The 2012 Great Yorkshire Show was cancelled due to wet weather, and organisers are taking no chances this year.
Reporter Ruby Kitchen went to the Great Yorkshire Show showground to find out what visitors can expect from this year’s event.
Even if it chucks it down for the next two weeks, we will still be alright. The showground’s so dry we are practically having to irrigate it.”
These assurances, from Yorkshire Agricultural Society (YAS) managing director Heather Parry, mean more than words.
To those who are reliant on the three days of the Great Yorkshire Show for their livelihoods, they are a lifeline.
Last year, the final two days of the country’s premier agricultural event were called off after heavy rain turned car parks into mudbaths and left much of the Harrogate showground impassable.
It was a disaster. Pictures, splashed across the national newspapers, showed distraught business owners giving away their wares for free. Caravans, being towed by tractors through three-foot-tall waves of mud.
And children, making the most of it, sledging down slippery hillsides on land which had been carefully prepared for months to host the biggest event in Yorkshire.
“It was a difficult decision to make but looking back we did the right thing,” said Miss Parry. “I just never want to do that again.
“It wasn’t safe to go on. In our hearts we wanted to, but we just couldn’t. You have to do it right or not at all.”
She said the decision to call off last year’s show was one of the hardest things organisers have ever had to do.
“It was tragic, absolutely,” she said. “It was like a death in the family.
“We’ve always been lucky I suppose, with the weather, but last year it was just awful. It rained steadily from about Easter.
“We became obsessed with the weather forecast. I would change channel to find the best one - the BBC’s Countryfile was the most positive.
“The farmers rallied around us. They understood, because they’ve been through it themselves with the weather. But from the staff to the exhibitors, it was horrific.”
The Great Yorkshire Show, to be held from July 9 to 11 this year, will see 5,000 animals competing for championship prizes.
There will be top class show jumping, a mock battle staged by the Yorkshire Regiment, and displays by The White Helmets and The Royal Signals’ Motor Cycle Display Team.
There will be an extensive food hall and around 1,200 stalls selling everything from combine harvesters to designer clothes and country skills demonstrations.
And, as Miss Parry says, it
is the biggest and most important event in the farming calendar.
“This is first and foremost a farming show,” she said. “These are real tractors for sale.”
Not only is the show important in agricultural circles but new figures, released by organisers after months of research, now show on paper just how vital this three-day showcase is to the region’s economy.
Every year, an economic impact survey has shown, the show brings around £15.6m to the area.
Wider YAS events at the showground, the survey revealed, bring £35m to Harrogate and £47m to Yorkshire.
These include weddings, school conferences, the Autumn and Spring Flower Show and even the Christmas Craft Fair.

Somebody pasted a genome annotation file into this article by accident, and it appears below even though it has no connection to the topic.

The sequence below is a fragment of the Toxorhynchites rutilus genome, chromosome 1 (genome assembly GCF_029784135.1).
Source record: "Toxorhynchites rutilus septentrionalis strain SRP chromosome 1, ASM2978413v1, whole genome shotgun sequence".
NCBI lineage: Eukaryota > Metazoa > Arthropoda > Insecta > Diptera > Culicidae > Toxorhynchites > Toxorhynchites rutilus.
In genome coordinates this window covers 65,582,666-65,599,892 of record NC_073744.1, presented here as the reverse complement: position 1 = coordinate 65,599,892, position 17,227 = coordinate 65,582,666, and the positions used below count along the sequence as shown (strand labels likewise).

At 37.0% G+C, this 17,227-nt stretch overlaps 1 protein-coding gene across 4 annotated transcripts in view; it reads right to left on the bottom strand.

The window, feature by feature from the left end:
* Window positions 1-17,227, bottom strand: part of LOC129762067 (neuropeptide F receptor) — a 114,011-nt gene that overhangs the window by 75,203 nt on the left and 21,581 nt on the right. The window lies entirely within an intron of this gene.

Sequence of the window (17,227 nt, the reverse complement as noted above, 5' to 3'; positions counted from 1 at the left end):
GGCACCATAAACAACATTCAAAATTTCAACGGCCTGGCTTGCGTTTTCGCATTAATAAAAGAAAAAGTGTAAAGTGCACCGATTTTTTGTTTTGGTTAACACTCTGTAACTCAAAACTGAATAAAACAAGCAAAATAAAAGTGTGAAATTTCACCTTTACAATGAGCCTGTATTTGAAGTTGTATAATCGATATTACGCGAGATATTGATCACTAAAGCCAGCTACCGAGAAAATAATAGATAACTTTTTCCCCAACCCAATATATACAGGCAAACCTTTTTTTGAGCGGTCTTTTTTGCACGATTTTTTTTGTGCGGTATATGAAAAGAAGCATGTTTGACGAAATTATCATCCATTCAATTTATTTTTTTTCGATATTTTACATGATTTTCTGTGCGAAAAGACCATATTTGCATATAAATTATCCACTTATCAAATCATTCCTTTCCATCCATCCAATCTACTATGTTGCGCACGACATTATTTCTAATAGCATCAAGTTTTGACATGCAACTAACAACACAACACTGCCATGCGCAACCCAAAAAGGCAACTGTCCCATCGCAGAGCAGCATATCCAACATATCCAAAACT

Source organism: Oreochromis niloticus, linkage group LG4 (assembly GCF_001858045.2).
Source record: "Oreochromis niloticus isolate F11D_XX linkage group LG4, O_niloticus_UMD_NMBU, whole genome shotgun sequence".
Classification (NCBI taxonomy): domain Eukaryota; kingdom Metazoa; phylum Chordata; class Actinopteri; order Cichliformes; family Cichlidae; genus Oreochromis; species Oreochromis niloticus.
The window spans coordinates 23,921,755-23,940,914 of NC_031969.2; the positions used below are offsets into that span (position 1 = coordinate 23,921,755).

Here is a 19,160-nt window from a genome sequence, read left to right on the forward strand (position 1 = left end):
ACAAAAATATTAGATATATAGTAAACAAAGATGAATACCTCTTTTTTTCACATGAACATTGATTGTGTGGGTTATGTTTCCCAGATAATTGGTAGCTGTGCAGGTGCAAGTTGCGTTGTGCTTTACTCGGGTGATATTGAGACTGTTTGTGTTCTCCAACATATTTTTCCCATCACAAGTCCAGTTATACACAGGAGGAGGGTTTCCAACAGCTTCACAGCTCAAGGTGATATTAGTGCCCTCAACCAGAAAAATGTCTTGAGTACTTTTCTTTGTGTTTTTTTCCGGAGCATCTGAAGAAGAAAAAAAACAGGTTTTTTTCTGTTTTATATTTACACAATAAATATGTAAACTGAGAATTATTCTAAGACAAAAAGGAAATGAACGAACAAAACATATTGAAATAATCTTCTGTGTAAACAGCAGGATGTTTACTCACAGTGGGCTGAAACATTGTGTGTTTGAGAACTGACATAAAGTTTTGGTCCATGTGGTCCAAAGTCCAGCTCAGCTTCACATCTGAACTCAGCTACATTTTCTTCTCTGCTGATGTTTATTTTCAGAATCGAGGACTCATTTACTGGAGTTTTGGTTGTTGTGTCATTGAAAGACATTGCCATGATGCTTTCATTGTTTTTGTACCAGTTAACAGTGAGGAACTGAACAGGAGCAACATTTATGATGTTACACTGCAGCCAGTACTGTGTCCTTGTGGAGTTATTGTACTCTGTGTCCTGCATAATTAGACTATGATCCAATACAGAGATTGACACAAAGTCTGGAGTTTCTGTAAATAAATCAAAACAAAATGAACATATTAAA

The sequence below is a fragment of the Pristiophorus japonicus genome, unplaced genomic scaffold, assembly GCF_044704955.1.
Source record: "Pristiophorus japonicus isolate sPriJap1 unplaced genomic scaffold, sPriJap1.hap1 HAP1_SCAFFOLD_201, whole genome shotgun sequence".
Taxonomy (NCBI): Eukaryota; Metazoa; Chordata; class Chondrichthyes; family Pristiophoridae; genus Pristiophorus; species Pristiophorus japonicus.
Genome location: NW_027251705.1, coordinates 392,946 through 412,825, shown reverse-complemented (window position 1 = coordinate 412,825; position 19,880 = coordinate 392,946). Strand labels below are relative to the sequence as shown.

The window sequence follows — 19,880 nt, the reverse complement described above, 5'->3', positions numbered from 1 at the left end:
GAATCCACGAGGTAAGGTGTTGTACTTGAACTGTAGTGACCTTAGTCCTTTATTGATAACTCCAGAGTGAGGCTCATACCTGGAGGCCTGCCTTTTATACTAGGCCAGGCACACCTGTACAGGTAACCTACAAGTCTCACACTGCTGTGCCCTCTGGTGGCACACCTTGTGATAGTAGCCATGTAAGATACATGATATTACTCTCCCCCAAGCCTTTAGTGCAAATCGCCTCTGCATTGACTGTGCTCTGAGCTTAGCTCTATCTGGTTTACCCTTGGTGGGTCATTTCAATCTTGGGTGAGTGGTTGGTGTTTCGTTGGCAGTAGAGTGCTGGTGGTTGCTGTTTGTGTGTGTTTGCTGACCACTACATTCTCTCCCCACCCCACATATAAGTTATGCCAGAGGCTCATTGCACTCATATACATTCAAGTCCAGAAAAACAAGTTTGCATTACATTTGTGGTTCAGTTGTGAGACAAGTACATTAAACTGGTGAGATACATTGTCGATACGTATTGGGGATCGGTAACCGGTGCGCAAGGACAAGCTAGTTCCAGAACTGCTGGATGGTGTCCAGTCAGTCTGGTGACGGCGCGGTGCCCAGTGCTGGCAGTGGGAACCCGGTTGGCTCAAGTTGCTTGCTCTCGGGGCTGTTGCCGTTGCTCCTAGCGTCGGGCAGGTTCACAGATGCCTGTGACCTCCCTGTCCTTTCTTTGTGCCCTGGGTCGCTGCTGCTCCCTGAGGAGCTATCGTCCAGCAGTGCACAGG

From hotel rooms for wedding guests to restaurants for school conference attendees, taxi fares and menu printing, the opportunities are endless.
And as a result, the pressures on the show team, to get everything just right, have been enormous.
“We’ve thrown money at it, half a million pounds,” said Miss Parry. “We’ve got more space, even if one car-parking area is absolutely rained out, it will be fine.”
Land has been bought at Rudding Park, to extend the car parks with 5,000 extra spaces, and a new bridge installed to cross Crimple Beck.
Crowds of visitors will be brought to the showground by a tractor and trailer park-and-ride system, car parks have been sub-soiled and 13,000 tonnes of stone placed to improve roads and gateways.
And the feeling in Harrogate, said Miss Parry, is one of support, of people pulling together to make the show a success.
“The buzz this year is amazing already,” she said. “People are more interested, I think we will be getting record attendances.
“We are an events town. And that’s when Harrogate comes out at its best, when we all work together.”
The Great Yorkshire Show takes place from July 9-11. Tickets are on sale at the website www.greatyorkshireshow.co.uk, at the Yorkshire Agricultural Society offices, Fodder, Morrisons stores and tourist information offices.
Great Yorkshire Show facts
An expected 130,000 visitors will come to Harrogate over three days in July for the Great Yorkshire Show.
£35m is added to Harrogate economy every year through events at the Showground.
£15.6m (around a third of what is brought to the region) comes directly from the Great Yorkshire Show.
4,000 farming caravans will come to the Great Yorkshire Show, and around 45,000 cars.
87 per cent of square footage at the Showground is dedicated to farming. The remaining 13 per cent is food, clothes, and crafts.
Half a million pounds has been spent this year on improving car parking for the Great Yorkshire Show.
An extra 5,000 car parking spaces have been created, and 13 tonnes of stone have been used to improve roads.
The showground extends over 170 acres, 170 of which are set aside for car parking.
Last year’s cancellation cost the Yorkshire Agricultural Society around £2m.
The showground supports the equivalent of 550 jobs full-time jobs.
An average of 422,000 visitors visit the Showground every year, which hosts around 582 events.
The Yorkshire Agricultural Society spends £5m a year, mainly with local businesses.
See this Thursday’s Harrogate Advertiser for a full preview of the 2013 show